Off the back of the recently revived ‘Batman: Black and White’ comes DC Comics’ latest color-centric anthology, Superman: Red and Blue #1. Building off a similar conceit of its Dark Knight predecessor, this issue swaps the black and white palette for the titular red and blue. This debut quickly establishes itself as another solid anthology series, boasting creative teams such as John Ridley and Clayton Henry, Brandon Easton and Steve Lieber, Wes Craig, Dan Watters and Dani, and Marguerite Bennett and Jill Thompson. The assortment of tales here offers something for everyone.
The first tale from Ridley and Henry picks up a World’s Finest plot thread from Superman’s past. We follow Clark as he returns to Lubania for the first time since his capture and torture at the hands of the Soviet regime. Henry’s art serves as the strongest point here. He makes effective use of the binary color palette, which denotes the intensity of scenes as well as gives a sense of time frame. Ridley largely re-contextualizes Superman’s past exploits here with a modern politicized twist. While an interesting take on the character’s past, Superman’s voice reads off. Here he is not the beacon of enduring hope but a common man grappling with PTSD. This characterization may work for some but came off as distracting for me.
Following this comes Easton and Lieber’s story. It’s a narrative largely made up of flashbacks, as a grieving son tells Superman of the impact he had on not just his life but the life of his recently deceased mother. Easton’s tale contains all the heart and hope one would expect to find, though it lacks a bit of nuance. Lieber’s art style complements the tale and makes for some great visual storytelling. His visuals pick up where the words leave off and add another layer to the story.
Next, Craig writes and illustrates his entry about the boy who saved Superman. It’s a concept evocative of the classic Superman animated series. Craig brings a creative and kinetic style to the artwork that works to great effect, particularly in the opening page as the debris spells out Superman. His use of colors also flows well with the narrative beats. The story retains the previous tale’s emphasis on ordinary citizens reflecting the man of steel which helps to add a thematic back bone to the issue.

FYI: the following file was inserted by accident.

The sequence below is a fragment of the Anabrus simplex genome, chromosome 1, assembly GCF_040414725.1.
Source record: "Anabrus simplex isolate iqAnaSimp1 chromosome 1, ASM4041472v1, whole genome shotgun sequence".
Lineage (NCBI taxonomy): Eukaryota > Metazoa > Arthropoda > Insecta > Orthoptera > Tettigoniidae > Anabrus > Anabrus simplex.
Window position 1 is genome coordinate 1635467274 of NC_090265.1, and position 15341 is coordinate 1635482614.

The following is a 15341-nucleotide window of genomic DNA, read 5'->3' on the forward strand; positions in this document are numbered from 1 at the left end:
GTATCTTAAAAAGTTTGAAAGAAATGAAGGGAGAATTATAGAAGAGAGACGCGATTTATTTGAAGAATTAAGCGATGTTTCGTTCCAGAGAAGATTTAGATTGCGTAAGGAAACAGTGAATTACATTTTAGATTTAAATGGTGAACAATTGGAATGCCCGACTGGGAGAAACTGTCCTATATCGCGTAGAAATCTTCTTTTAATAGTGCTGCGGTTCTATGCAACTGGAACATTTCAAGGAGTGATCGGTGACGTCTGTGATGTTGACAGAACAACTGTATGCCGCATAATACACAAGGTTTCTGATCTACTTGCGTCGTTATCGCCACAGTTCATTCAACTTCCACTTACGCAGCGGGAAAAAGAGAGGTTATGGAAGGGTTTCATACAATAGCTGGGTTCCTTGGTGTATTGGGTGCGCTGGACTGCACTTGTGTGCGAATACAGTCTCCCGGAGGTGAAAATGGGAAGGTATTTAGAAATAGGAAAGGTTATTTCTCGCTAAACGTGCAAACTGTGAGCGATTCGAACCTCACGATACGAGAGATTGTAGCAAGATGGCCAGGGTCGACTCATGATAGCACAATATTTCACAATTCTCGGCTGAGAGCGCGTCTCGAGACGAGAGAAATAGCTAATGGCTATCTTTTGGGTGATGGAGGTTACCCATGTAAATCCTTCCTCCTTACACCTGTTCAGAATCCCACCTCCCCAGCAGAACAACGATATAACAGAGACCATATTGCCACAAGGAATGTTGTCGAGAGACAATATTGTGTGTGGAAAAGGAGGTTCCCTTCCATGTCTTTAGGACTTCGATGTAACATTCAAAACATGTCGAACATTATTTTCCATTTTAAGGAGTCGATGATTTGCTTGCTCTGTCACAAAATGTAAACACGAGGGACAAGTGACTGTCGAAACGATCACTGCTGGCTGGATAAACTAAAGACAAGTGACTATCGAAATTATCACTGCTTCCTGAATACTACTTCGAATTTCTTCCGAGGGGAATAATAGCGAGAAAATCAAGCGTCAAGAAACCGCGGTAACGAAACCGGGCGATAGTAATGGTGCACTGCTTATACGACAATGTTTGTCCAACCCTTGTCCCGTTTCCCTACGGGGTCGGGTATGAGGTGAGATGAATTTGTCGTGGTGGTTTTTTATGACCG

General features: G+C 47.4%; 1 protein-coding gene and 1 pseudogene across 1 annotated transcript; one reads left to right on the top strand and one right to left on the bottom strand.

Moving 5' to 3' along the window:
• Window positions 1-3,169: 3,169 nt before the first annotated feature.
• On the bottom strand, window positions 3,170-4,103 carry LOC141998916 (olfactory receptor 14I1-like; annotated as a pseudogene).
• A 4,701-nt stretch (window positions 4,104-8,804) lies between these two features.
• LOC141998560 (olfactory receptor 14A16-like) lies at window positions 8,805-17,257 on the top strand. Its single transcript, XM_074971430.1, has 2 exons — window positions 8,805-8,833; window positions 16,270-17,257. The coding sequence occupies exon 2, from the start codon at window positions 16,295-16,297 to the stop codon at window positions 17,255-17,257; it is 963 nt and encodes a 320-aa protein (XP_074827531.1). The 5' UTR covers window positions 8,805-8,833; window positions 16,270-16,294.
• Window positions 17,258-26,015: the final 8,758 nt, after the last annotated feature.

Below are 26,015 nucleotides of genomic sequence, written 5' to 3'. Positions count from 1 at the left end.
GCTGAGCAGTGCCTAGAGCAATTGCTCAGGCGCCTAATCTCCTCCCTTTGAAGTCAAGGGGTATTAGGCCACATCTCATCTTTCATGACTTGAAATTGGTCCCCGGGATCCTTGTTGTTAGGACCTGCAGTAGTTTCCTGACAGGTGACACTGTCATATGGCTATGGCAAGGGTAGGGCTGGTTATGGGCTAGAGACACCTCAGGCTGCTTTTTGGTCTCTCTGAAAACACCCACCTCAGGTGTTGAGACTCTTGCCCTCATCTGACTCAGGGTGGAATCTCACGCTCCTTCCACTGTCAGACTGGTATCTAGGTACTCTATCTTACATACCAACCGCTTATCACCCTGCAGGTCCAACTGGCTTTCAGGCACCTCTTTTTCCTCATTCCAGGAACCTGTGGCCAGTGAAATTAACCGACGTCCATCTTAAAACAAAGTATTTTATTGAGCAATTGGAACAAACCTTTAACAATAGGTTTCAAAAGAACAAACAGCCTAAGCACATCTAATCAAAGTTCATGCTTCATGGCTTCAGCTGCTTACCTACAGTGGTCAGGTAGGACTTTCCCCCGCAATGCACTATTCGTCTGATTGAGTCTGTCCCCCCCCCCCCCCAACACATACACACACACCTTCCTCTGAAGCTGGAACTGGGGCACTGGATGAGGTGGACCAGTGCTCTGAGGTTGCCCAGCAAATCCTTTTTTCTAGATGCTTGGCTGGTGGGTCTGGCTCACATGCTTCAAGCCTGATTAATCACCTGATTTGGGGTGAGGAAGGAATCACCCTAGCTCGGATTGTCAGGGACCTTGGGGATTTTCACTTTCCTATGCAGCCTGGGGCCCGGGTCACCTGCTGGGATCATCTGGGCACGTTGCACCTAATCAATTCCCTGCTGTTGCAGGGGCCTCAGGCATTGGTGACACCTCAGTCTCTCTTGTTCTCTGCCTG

Watters and Dani deliver the highlight of this issue. They pit Superman against 5th dimension meddling and moral quandaries in a fresh narrative. The story puts a fun twist on the red and blue color scheme by making it an active narrative device. Dani’s lines and inks complement this perfectly and makes good use of white space. The sharp contrasts serve as an echo of the narrative thrust. Here Watters captures not just Superman’s voice but also the heart of his character. This entry evidences a creative team building off each other in a refreshing way.
Rounding out this issue comes Bennett and Thompson’s take on Clark’s childhood. We follow a 5 year-old Clark as he goes to school for the first time and puts the lessons Ma and Pa Kent instilled in him to use. Bennett’s narrative captures Clark’s childlike demeanor and layers the tale with an encouraging tone. Such a tale focusing on the innocence of youth is complemented by Thompson’s art. Her art style brings a water color quality and makes for picturesque visuals.
As a complete package, Superman: Red and Blue #1 sets up a promising anthology. Each entry bears its own merits from the moralizing initial stories to the more classic Superman tales in the latter half. While each story will come down to each reader’s personal tastes, this series is off to an endearing start.
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